I am planning to buy a electric cooktop of 2 burners. Right now I have a connection of 20 amp breaker with 12/2 wire.

I am confused if both burner are opened at the same time. below are details and link.

  • Amperage: 12.5 A
  • Element #1 Wattage: 1800,750
  • Element #2 Wattage: 1200

product more details: https://www.homedepot.com/p/Magic-Chef-12-in-Radiant-Electric-Ceramic-Glass-Cooktop-in-Black-with-2-Elements-Including-Dual-Radiant-Element-MCSCTE12BG1/312733817?


  • 1
    This is a 240 volt stove, so will need two hots plus ground at least(dual 20 amp breaker), probably a neutral also(so a 12/3 cable). 20 amp breaker will be enough for both elements. Do not know if it needs neutral also, since that will require 12/3. Might require a dedicated circuit(nothing else on it).
    – crip659
    May 19 at 22:35
  • 3
    Don't take the marketing claims and try to turn it into fake nameplate data. Just look at the real nameplate. What does it say? May 20 at 2:08
  • Aside - is it a regional thing to call them burners, perhaps after gas cookers? I'd call them elements personally.
    – Criggie
    May 21 at 2:46

1 Answer 1


You may want to either talk to the manufacturer or go look at an actual unit in Home Depot.

  • The specs of 12.5A, 1800/750 + 1200 only make sense if this is a 240V unit. 1800 (largest of burner 1) + 1200 = 3000W, divided by 240V = 12.5A. So that would point to a 15A or 20A 240V circuit.
  • The Home Depot page says Please note cooktop is 240-Volt = 240V
  • The downloadable specifications document says 120V. It also says 1000W and 1600W elements. A 1600W element could work with a 20A 120V circuit, but not at the same time as a 1000W element, and a larger circuit is almost always 240V.
  • The downloadable installation guide includes:
    • Page 6: 240V/3000W, 120V/2600W
    • Page 7: MSCTE12BG1 (240V), MSCTE12BG2 (120V) - It looks like the Home Depot page is for the BG1 model. (And why they wouldn't make BG1 = 120 and BG2 = 240 is beyond me...)
    • Page 9: Use 8 gauge copper wire - That is typical for a 40A circuit.
    • Page 10: A 3-wire or 4-wire, single phase, 120/240 volt, 60-Hz., AC only electrical supply is required on a separate,40-amp circuit fused on both sides of the line. That repeats the 40A and seemingly requires 120/240 whether this is a 120V (obviously should only need 120 = 2 wires + ground) or 240V (should only need 240 = 2 wires + ground). My hunch is they boilerplate copied this from all of their larger cooktops/ovens/etc. where 40A 120/240 (120 for lights/clock/timer - none of that here; 240 for heating) is the normal requirement.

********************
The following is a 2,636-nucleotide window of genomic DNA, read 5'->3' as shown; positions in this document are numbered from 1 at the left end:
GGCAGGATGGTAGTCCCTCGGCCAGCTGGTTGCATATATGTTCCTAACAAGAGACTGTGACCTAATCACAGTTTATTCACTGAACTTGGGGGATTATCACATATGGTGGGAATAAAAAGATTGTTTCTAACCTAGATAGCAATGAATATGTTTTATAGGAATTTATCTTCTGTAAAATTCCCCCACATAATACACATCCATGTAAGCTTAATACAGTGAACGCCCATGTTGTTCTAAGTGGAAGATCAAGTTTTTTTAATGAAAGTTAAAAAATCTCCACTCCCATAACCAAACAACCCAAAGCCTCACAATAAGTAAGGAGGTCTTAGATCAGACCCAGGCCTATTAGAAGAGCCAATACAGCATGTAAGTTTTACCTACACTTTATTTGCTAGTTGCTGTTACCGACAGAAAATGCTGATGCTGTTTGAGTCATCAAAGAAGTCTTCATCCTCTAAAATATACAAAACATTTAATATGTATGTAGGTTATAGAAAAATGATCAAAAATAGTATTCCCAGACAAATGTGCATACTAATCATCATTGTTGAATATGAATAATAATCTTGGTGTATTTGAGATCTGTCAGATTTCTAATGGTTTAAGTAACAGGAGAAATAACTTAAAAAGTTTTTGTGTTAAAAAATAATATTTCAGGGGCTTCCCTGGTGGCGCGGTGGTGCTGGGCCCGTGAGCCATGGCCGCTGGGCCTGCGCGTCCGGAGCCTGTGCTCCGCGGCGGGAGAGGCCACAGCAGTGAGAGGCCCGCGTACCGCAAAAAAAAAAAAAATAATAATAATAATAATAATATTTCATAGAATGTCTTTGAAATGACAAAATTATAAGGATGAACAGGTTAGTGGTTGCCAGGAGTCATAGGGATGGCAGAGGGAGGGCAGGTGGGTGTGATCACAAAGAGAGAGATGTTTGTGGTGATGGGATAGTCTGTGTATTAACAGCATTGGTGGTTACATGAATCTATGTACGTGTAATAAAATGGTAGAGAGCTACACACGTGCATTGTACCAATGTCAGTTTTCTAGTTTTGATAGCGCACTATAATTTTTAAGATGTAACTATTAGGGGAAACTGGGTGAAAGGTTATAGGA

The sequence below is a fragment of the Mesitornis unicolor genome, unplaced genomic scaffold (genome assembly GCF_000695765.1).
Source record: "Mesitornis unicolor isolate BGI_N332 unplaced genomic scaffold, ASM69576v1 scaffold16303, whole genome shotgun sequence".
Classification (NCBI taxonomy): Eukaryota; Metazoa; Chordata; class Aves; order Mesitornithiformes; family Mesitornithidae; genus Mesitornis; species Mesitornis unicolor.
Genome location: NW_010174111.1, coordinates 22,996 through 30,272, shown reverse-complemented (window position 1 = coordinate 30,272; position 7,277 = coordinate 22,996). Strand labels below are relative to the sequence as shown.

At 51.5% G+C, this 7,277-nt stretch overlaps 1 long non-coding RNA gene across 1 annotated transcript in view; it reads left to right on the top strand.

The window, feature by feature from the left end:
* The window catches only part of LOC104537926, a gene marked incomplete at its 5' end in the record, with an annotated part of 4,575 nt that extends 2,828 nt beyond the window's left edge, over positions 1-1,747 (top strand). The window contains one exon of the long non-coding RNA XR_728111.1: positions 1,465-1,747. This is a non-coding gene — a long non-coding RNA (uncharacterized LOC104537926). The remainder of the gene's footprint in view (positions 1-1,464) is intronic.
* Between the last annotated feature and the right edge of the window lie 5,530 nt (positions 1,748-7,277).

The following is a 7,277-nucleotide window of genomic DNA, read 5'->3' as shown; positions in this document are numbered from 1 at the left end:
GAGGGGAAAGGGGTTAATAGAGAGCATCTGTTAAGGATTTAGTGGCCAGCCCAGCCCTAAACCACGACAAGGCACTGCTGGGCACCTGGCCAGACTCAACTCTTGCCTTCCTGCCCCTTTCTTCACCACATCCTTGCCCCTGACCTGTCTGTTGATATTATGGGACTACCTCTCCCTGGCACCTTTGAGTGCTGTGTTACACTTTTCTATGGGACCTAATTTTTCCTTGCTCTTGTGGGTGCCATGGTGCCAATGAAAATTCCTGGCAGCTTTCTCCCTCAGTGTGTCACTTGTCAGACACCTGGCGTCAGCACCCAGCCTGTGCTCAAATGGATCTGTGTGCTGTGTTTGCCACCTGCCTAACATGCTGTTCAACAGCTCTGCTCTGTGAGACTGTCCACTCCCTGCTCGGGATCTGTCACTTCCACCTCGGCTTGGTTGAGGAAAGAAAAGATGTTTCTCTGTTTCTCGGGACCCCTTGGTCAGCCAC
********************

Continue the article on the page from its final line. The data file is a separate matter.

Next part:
• Page 12: 8 gauge copper wire
    • Pages 13 and 14: Typical 3/4 wire 120V/240V wiring diagrams

What I suspect is really going on:

  • MSCTE12BG2 is 120V, 20A, and if you use both burners at the same time then you will have limited performance. Do not get this one.
  • MSCTE12BG1 is 240V, 20A. That is the one Home Depot appears to be selling. Only needs a 2-wire + ground connection, 12 AWG wire or larger, which you have. However, you will need to switch from a single 20A breaker to a proper double-breaker to get 240V. Then mark the ends of the white wire in your cable with black or red tape to indicate it is being used (legitimately) as a second hot wire.
  • All the references to 120V/240V, 8 gauge copper wire, 3-wire/4-wire connections are boilerplate copied from other manuals.

The real proof is in the underside picture on Home Depot:

Magic Chef

It shows black/red/green coming out of the metal whip, and it says 240V.

  • 2
    Gotta love it when manufacturers sell products that take "120/240V" but in reality, at 120V they just work poorly. I have a hair dryer like that.
    – jay613
    May 20 at 0:03
  • Yeah, you'll need the actual nameplate kW rating to determine the correct circuit sizing for the unit, something most cooktop/oven/range manufacturers can't be arsed to publish :/ May 20 at 0:07
  • 1
    That happened with the 4-engine A330 and 2-engine A340. Somebody at Airbus said "wait a minute, let's switch those" lol. May 20 at 2:10
  • Thanks@manassehkatz-Moving 2 Codidact . So 12/2 romex won't work ?
    – PowerTech
    May 20 at 2:30
  • Everything credible I have seen indicates this is a maximum 3,000W appliance on a 240V circuit = 12.5A. 12.5A x 1.25 = 15.625A (because of continuous operation rating), which means 240V 20A breaker and 12 AWG (or larger) wire. In other words, 12/2 Romex will work just fine, but you need to change it from "black to single breaker, white to neutral bar" to "black and white-remarked-as-black-or-red to double breaker". May 20 at 2:36

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